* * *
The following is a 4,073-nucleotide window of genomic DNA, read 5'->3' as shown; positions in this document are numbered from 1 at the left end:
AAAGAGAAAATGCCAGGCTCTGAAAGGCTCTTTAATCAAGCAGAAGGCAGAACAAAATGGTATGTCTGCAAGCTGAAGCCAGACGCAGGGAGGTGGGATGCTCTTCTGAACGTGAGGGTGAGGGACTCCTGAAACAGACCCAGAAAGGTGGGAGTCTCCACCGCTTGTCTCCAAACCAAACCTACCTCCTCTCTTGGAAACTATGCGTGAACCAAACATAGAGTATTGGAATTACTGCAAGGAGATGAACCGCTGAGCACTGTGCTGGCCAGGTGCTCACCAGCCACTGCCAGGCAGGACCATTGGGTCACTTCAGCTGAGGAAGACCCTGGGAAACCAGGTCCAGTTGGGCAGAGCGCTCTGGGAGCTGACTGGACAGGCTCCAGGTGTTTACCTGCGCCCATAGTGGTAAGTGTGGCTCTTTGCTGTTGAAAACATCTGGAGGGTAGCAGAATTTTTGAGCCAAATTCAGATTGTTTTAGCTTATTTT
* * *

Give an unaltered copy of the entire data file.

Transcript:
The following is a 4,073-nucleotide window of genomic DNA, read 5'->3' as shown; positions in this document are numbered from 1 at the left end:
AAAGAGAAAATGCCAGGCTCTGAAAGGCTCTTTAATCAAGCAGAAGGCAGAACAAAATGGTATGTCTGCAAGCTGAAGCCAGACGCAGGGAGGTGGGATGCTCTTCTGAACGTGAGGGTGAGGGACTCCTGAAACAGACCCAGAAAGGTGGGAGTCTCCACCGCTTGTCTCCAAACCAAACCTACCTCCTCTCTTGGAAACTATGCGTGAACCAAACATAGAGTATTGGAATTACTGCAAGGAGATGAACCGCTGAGCACTGTGCTGGCCAGGTGCTCACCAGCCACTGCCAGGCAGGACCATTGGGTCACTTCAGCTGAGGAAGACCCTGGGAAACCAGGTCCAGTTGGGCAGAGCGCTCTGGGAGCTGACTGGACAGGCTCCAGGTGTTTACCTGCGCCCATAGTGGTAAGTGTGGCTCTTTGCTGTTGAAAACATCTGGAGGGTAGCAGAATTTTTGAGCCAAATTCAGATTGTTTTAGCTTATTTT